With her star on the rise, King put her voice to work in the animated film, “The Ant Bully” (2006), joining a cast that included Julia Roberts, Nicholas Cage and Meryl Streep. Continuing work in animation, she voiced dual characters Riley and Huey Freeman in the groundbreaking animated series “The Boondocks,” (Cartoon Network, 2005- ), based on the comic strip of the same name, and one of the first animated series since “Fat Albert” to feature a predominantly African-American cast. Back in live action, King played Layla, friend and confidant of a woman (Molly Shannon) grieving over her deceased dog in the quirky indie comedy “Year of the Dog” (2007). King’s next television venture was on the high-octane TV hit, “24,” (Fox, 2000-2010), playing the strong-willed advocacy lawyer Sandra Palmer, sister of President Wayne Palmer (D.B. Woodside). Following a supporting turn as a fashion designer and breast cancer survivor in “Living Proof” (Lifetime Television, 2008), King was one of the stars on the critically acclaimed cop drama, “Southland” (NBC/TNT, 2009- ), on which she played Det. Lydia Adams, who struggles to balance her gritty work with her home life. Meanwhile, she continued acting on the big screen in supporting roles for the romantic comedy “Our Family Wedding” (2010) and the romantic fantasy “Beastly” (2011).
Thulisile Madonsela was born in 1962 in Soweto. Her parents, Nomasonto and Bafana were both traders. She obtained a bachelor of Law from the University of Swaziland in 1987 and three years later, an LLB at Wits University. She then started working as an assistant teacher and taught from 1980 to 1983. In 1984 she entered the legal profession as a legal and education officer at the Paper Printing Wood & Allied Workers Union where she would work from 1984 to 1987.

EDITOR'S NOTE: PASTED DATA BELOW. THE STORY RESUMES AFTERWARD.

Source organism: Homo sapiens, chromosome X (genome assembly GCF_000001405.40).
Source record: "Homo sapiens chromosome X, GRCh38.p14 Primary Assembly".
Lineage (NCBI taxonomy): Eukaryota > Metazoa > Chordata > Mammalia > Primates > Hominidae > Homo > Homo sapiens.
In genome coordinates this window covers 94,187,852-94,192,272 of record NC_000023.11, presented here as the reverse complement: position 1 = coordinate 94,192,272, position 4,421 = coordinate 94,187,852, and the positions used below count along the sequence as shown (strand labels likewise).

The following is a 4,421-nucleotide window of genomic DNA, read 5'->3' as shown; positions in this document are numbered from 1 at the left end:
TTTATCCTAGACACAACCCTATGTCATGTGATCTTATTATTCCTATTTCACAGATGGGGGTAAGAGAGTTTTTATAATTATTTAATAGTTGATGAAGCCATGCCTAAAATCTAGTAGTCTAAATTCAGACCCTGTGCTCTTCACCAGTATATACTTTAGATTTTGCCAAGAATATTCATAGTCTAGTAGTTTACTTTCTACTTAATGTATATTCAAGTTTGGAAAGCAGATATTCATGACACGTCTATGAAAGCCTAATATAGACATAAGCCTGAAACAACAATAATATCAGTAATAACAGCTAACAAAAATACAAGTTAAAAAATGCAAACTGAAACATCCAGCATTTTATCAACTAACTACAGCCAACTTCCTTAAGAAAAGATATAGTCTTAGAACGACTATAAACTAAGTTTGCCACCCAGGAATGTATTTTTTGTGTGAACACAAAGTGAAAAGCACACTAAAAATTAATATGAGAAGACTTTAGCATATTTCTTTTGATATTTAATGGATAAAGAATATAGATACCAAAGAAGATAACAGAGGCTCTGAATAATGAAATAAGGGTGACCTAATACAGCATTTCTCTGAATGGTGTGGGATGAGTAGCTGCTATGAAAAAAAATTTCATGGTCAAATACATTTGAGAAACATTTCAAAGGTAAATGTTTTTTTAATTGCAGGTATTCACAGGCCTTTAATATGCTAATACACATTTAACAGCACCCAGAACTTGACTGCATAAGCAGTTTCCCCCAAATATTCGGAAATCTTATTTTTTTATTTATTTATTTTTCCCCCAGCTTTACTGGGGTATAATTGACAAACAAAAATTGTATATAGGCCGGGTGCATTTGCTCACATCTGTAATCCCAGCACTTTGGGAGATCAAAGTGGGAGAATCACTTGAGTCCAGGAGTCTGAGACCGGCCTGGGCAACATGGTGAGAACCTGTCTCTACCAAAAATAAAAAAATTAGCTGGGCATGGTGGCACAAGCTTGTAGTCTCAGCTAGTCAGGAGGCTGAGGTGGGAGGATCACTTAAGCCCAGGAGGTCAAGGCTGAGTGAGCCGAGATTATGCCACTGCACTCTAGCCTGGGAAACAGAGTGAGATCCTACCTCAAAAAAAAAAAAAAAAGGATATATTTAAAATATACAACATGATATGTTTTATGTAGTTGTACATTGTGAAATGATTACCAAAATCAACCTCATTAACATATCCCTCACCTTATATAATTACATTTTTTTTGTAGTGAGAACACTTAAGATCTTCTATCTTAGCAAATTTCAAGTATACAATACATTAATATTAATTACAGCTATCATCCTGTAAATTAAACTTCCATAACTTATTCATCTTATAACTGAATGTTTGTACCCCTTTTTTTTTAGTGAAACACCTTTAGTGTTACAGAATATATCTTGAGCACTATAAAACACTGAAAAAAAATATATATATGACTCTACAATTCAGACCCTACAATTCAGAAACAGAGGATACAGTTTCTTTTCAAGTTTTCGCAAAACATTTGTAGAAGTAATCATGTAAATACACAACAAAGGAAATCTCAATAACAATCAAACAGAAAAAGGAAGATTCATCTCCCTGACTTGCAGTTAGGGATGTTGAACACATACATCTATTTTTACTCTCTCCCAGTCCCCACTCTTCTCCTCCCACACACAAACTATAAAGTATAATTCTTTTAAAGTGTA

Since 1987, Madonsela has worked in several government departments and civil society including, law lecturer at Wits University, presiding officer at the Independent Electoral Commission (IEC), deputy director at the Justice Department and managing director at the Office of the Status of Women in the Presidency. Madonsela currently holds three positions; chairperson for the Centre for Reconciliation and Equality Studies, member of the South African Law Reform Commission and the public protector of South Africa.
Madonsela was appointed Public Protector by President Jacob Zuma in 2009 after being recommended by parliament. She got a hundred percent vote by all parties in parliament. She was the only full-time commissioner in the South African law Reform Commission at the time. Of all her achievements and high profile positions that she has held, it is the public protector position that has put her in the public eye. Since her appointment, she has investigated several high profile cases and has received praise for her efficiency and professionalism.
An advocate for Gender equality and the advancement of women, Madonsela is a member of South African Women Lawyers Association (SAWLA) and Business Women’s Association of South Africa (BWASA). In 2012, she was honoured with South Africa’s most Influential Women Award. She has authored and co authored several publications including books, chapter, journals and handbooks on gender management and gender mainstreaming. Madonsela was one of the drafters of South Africa’s current constitution in 1994.